The first mouthful of broth was just as good as Olivia remembered. It was almost enough to make her forget her concerns until she looked up and met Lauren’s eyes.
“You know,” Lauren mused, “you don’t have to say yes because you feel obligated. If you don’t want to-“
“I’d love to,” Olivia answered in a heartbeat. The thing was, it was true. Although the idea made nerves climb in her gut, it also gave her a strange, warm feeling. It was comforting, somehow, that they’d chosen her. Maybe she wasn’t quite as hopeless with children as people thought.
“We just weren’t sure if you would want this or not,” Lauren confessed, “since, you know, you don’t have kids of your own.”
Ah, back to this again. Olivia frowned, staring into her bowl. She took another bite just to give herself something to do, mulling over her words. “I know I don’t give the impression that I like kids,” she said softly, “but not wanting them for myself isn’t the same as not liking them at all. I’ve just always had this mental image of where my life would go, and kids never fit into that picture.”
“Because of your career?” Joseph asked around a mouthful of sushi.
Olivia tried not to laugh, stifling it with the back of her hands. “I mean, yeah. I’ve had to work hard to get where I am, and it’s not been easy. Maybe bringing up a kid in that kind of busy environment wouldn’t have been fair. I wouldn’t have been there for them, working long hours and then off the clock, too.” Not to mention that journalism was a tough industry, and having to bring up a child would have severely limited her chances of making it. Olivia shrugged, not quite meeting their eyes. “I’ve had my life planned out since I was fourteen, and I chose my career when I was sixteen. I haven’t deviated once from that big plan in all these years.”
Joseph hummed under his breath, setting down his chopsticks so he could pay Olivia his full attention. That in itself was unusual for Joseph, because the man lived for food. Even stranger, though, was how he fixed her with a stern glare. “Have you ever thought that maybe this big plan for yourself is actually hindering you? You made it when you were a child yourself for God’s sake.”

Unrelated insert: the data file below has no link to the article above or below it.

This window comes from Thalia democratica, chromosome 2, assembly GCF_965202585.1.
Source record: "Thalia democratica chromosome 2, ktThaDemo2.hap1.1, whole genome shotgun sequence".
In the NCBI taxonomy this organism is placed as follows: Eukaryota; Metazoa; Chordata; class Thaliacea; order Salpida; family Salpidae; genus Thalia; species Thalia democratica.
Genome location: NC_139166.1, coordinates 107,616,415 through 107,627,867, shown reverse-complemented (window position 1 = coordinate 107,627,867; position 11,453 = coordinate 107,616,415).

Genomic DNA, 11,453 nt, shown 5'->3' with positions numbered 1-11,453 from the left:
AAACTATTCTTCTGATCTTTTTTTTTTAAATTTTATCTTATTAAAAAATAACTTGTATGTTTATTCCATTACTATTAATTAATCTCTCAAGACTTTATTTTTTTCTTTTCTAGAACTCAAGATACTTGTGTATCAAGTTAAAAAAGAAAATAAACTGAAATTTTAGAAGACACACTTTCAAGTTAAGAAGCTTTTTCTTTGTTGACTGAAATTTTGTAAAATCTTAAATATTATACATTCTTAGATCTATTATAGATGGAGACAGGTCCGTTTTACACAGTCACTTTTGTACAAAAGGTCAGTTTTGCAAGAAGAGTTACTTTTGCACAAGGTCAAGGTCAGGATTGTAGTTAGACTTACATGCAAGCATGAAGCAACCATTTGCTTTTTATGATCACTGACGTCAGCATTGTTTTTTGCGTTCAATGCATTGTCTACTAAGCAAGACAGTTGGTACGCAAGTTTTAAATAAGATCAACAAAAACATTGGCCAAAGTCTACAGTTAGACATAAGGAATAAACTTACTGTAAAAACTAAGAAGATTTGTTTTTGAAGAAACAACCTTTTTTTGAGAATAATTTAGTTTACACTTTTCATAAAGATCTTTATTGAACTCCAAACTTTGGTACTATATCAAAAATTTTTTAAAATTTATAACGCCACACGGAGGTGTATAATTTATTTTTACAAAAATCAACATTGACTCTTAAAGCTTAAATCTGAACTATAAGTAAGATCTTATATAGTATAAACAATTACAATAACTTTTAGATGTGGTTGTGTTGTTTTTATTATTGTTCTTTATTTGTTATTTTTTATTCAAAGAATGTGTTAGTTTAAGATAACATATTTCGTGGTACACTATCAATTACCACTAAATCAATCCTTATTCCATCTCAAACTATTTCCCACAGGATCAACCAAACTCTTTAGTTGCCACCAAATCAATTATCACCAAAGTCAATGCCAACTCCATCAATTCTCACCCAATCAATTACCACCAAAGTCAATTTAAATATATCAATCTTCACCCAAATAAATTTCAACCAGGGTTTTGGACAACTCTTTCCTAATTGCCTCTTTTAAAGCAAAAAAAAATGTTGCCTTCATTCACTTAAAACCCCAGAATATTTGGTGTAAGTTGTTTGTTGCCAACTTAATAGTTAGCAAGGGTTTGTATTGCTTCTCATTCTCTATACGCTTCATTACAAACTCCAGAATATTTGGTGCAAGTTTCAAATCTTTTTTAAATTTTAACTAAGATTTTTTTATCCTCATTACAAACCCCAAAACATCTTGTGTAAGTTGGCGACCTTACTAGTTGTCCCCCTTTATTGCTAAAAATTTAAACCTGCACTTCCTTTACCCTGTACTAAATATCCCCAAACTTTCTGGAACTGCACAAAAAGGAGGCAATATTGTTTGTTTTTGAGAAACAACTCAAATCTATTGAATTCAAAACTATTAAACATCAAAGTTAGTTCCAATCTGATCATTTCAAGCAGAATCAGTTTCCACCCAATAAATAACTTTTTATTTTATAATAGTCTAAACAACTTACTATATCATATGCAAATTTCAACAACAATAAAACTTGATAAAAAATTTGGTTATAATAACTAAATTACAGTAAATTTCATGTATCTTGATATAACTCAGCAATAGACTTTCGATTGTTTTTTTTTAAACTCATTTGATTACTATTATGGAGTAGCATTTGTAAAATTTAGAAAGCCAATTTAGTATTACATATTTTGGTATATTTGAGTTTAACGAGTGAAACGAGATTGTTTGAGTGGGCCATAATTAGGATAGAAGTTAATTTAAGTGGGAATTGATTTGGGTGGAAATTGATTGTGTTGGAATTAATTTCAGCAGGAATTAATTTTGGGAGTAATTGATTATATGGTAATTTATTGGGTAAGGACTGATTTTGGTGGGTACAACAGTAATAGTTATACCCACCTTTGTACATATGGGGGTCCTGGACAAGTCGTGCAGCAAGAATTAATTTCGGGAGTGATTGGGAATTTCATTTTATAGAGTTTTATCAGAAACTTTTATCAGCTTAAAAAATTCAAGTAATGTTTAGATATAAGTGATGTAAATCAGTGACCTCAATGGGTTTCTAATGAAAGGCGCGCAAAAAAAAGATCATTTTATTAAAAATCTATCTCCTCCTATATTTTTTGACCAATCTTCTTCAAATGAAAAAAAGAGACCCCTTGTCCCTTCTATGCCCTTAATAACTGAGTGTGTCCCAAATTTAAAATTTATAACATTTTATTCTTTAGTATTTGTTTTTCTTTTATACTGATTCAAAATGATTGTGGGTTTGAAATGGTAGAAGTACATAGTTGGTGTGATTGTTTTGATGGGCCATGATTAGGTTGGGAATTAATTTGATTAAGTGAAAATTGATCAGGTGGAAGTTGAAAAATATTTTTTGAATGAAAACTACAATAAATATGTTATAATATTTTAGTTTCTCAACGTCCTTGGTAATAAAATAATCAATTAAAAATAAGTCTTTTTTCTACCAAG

It was said without menace, but it still stung. Olivia scowled, her appetite waning. “I knew what I wanted in life, that’s all.”
“But what you want at sixteen doesn’t always stick. Maybe it’s about time that you deviate from the plan and try something new. Step out of your comfort zone.”
Like what? Olivia wanted to snap, get married and have kids? No thanks. And yet, maybe he was right. Maybe she did need to step away from these rigid expectations she had set for herself.
Maybe she needed something to help reconnect with her friends again. The problem wasn’t that she didn’t have children and her friends did. The real problem was that her life simply didn’t align with theirs. Perhaps, if she let herself really think about it, that was of her own doing. Olivia’s entire life, she had followed a strict plan. Become a journalist, climb the ranks, move into a nice city house. Start a journalism firm of her own someday. Do what she loved.
And Olivia did love her job, but it dictated her life. Maybe she did need to try something new, even just to see. Olivia hadn’t dated for years, having decided it was too much of a distraction from her career, but… well, maybe it was worth a try. Just to say she’d tried.
Lauren blew into her ramen, the steam billowing around her. “What Joseph is trying to say,” she clarified gently, “is that you don’t know what you want unless you give it a go. So think about it, see what there is you’d like to do that doesn’t include work or your small circle of friends. Be brave. Go on a date or call in fake sick or, you know, become a godmother.”
She cracked a smile, and Olivia did too, but doubt had crept into Olivia’s heart. It had been happening more and more over the last few days, but now it was undeniable.
Maybe she did need to revaluate herself. As painful as it was to admit, it was true.